3. If Wicklow's name came into use after 1171 and/or after the Hiberno-Norse Ostmen had gone from the place, then it might well be likely that the scribes of the Middle Ages might have called Wicklow a name based on the Viking presence earlier. But if the name appeared when the Ostmen traders (and slavers) were in full swing, it would be highly unlikely that they themselves or the Wicklow clans with whom they had their trade (and occasional fights) would call themselves something to do with Vikings. Wicklow was - and in a way still is - a Vik. oscardh —Preceding unsigned comment added by Oscardh (talkcontribs) 13:33, September 20, 2006

Remember that this is an encyclopaedia and only verifiable information is to be included. If you have a source for this conjecture then it may be accepted but until you can produce some decent source your Wicklow naming arguments will stay as only arguments. Did you ever look up the well researched series by Liam Price "The Place-names of Co. Wicklow" for an Irish view on the name? That would be my first starting point but I don't have access to my copy nor will I in the near future. Maybe someone else can help. ww2censor 23:14, 20 September 2006 (UTC)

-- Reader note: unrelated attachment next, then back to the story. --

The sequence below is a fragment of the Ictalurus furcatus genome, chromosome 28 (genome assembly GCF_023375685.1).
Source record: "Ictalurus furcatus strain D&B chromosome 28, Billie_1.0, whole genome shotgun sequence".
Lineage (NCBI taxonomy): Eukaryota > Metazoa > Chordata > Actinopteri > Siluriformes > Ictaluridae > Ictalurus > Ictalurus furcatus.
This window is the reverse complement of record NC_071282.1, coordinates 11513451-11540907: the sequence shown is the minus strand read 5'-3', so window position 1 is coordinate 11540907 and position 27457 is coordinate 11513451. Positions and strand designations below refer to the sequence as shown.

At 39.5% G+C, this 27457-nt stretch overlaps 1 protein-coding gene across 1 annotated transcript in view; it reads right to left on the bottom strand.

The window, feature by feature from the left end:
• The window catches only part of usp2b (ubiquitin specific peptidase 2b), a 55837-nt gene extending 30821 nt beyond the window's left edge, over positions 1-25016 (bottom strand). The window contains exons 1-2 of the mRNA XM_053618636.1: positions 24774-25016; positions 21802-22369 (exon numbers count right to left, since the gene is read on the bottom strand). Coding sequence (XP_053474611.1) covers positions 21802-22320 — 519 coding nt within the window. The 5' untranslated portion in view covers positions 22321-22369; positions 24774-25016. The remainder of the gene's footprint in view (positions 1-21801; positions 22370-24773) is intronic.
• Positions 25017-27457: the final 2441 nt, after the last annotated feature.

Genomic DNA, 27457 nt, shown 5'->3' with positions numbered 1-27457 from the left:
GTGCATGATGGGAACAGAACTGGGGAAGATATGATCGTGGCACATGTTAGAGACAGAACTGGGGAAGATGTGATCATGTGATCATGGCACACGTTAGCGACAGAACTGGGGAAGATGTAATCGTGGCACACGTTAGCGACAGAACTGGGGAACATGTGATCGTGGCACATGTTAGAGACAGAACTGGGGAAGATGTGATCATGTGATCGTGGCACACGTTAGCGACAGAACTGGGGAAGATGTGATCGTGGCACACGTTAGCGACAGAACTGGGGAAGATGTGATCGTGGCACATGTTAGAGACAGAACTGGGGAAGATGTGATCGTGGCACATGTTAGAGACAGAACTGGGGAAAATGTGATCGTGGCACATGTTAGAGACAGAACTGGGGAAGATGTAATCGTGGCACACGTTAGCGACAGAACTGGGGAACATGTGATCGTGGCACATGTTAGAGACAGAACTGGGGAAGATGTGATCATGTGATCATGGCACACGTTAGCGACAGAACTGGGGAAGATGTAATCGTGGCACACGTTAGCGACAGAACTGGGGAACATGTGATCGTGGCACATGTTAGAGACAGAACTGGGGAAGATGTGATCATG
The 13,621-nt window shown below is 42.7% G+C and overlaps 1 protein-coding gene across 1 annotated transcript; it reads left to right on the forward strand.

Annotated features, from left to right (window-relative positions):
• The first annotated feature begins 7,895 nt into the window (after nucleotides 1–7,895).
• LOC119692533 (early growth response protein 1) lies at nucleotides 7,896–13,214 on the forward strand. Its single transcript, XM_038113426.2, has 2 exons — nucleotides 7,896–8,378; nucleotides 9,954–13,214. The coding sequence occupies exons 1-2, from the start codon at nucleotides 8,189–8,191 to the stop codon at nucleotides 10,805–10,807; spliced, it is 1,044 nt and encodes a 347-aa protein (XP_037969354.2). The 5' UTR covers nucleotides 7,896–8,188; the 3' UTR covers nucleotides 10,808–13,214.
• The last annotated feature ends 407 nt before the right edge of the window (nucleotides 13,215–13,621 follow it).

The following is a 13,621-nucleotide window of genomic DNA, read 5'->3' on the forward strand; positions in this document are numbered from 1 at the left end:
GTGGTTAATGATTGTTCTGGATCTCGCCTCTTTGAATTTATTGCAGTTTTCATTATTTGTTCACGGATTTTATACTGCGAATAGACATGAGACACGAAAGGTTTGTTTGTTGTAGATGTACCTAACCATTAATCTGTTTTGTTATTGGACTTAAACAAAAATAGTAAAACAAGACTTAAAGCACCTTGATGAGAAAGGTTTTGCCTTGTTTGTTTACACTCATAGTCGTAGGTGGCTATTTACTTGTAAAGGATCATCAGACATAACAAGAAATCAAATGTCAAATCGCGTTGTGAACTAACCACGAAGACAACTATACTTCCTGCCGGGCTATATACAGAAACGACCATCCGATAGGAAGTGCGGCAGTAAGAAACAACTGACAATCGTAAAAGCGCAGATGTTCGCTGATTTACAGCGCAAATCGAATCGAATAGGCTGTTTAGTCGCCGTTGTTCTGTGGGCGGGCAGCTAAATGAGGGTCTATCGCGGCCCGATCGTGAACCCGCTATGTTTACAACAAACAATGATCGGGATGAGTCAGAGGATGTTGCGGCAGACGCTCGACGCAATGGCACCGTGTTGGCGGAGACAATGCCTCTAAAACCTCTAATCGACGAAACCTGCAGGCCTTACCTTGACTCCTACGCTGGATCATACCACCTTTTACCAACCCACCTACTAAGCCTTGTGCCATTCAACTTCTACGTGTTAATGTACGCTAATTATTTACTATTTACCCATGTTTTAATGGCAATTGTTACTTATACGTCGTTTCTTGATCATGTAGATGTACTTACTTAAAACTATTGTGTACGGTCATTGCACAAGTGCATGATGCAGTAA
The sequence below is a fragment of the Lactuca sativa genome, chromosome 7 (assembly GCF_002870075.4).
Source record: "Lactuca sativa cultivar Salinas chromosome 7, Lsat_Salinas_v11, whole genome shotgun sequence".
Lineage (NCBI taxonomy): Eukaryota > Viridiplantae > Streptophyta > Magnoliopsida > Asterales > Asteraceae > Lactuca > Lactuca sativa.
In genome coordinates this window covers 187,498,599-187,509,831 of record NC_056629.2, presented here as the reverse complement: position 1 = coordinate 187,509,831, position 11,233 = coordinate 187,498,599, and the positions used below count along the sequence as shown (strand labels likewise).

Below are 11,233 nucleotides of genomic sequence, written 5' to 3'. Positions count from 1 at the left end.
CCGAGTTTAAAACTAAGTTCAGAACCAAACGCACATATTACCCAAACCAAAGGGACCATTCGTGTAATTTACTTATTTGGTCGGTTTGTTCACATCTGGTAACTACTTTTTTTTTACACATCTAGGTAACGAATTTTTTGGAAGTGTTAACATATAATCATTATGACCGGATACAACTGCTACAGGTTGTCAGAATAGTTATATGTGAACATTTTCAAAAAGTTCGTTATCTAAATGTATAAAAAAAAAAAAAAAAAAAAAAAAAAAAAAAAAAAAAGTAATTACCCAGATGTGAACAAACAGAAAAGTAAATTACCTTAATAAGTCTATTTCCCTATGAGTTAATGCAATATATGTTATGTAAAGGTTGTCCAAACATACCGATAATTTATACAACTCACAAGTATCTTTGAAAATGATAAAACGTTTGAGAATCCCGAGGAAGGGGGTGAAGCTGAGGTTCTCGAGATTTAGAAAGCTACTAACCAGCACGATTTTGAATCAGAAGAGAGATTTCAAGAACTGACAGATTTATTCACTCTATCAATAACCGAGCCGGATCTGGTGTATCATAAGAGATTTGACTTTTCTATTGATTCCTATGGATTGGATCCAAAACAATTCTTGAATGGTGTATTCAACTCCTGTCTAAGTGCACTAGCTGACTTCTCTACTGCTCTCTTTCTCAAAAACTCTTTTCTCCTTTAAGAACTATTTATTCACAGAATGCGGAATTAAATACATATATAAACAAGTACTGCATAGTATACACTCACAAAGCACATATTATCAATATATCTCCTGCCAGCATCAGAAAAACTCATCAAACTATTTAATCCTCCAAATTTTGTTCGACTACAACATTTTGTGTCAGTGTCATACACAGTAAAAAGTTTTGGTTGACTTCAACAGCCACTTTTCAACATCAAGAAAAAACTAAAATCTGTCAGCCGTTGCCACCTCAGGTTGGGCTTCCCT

After Ww2censors reply I went to the Bray library and had a look at Liam Price book of place names. It states, quite correctly that the name in Norman times was judged to refer to the Viking presence in Wicklow town. But I find this very unlikely. The term "viking" was not something the vikings were very fond of. At the time of the first Norwegian, "Viking" king Harald Finehair the sagas state that he went west (at least as far as Man) to hunt down vikings that were disturbing the peace in his new, western kingdom. Unless the Ostmen of Wicklow were happy with being called bandits and robbers, and the name Wicklow goes back to before 1170, then I simply find it defies belief that the name of Wicklow town comes from "Viking+meadow". Oscardh —Preceding unsigned comment added by (talk) 14:06, 12 April 2008 (UTC)